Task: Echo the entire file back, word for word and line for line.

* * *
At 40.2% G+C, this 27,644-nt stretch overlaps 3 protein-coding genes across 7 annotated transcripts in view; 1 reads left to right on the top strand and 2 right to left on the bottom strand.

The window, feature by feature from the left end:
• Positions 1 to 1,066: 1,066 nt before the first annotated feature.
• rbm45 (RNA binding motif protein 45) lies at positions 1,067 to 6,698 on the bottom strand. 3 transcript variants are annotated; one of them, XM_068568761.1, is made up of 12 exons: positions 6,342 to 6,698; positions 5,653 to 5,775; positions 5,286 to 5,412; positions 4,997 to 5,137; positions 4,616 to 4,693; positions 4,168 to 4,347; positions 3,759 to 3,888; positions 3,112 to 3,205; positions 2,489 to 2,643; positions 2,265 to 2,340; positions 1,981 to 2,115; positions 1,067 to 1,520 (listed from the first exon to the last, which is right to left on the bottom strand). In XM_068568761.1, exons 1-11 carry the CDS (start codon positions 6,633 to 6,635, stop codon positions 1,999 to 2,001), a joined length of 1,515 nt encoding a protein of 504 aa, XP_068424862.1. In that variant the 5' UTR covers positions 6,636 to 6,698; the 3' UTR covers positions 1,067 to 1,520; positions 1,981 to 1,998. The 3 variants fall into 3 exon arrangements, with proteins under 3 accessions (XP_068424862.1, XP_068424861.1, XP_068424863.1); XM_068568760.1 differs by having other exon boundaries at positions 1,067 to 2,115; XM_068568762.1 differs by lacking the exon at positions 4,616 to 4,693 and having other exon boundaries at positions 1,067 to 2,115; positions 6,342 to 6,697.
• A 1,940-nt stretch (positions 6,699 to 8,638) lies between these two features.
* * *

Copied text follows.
At 40.2% G+C, this 27,644-nt stretch overlaps 3 protein-coding genes across 7 annotated transcripts in view; 1 reads left to right on the top strand and 2 right to left on the bottom strand.

The window, feature by feature from the left end:
• Positions 1 to 1,066: 1,066 nt before the first annotated feature.
• rbm45 (RNA binding motif protein 45) lies at positions 1,067 to 6,698 on the bottom strand. 3 transcript variants are annotated; one of them, XM_068568761.1, is made up of 12 exons: positions 6,342 to 6,698; positions 5,653 to 5,775; positions 5,286 to 5,412; positions 4,997 to 5,137; positions 4,616 to 4,693; positions 4,168 to 4,347; positions 3,759 to 3,888; positions 3,112 to 3,205; positions 2,489 to 2,643; positions 2,265 to 2,340; positions 1,981 to 2,115; positions 1,067 to 1,520 (listed from the first exon to the last, which is right to left on the bottom strand). In XM_068568761.1, exons 1-11 carry the CDS (start codon positions 6,633 to 6,635, stop codon positions 1,999 to 2,001), a joined length of 1,515 nt encoding a protein of 504 aa, XP_068424862.1. In that variant the 5' UTR covers positions 6,636 to 6,698; the 3' UTR covers positions 1,067 to 1,520; positions 1,981 to 1,998. The 3 variants fall into 3 exon arrangements, with proteins under 3 accessions (XP_068424862.1, XP_068424861.1, XP_068424863.1); XM_068568760.1 differs by having other exon boundaries at positions 1,067 to 2,115; XM_068568762.1 differs by lacking the exon at positions 4,616 to 4,693 and having other exon boundaries at positions 1,067 to 2,115; positions 6,342 to 6,697.
• A 1,940-nt stretch (positions 6,699 to 8,638) lies between these two features.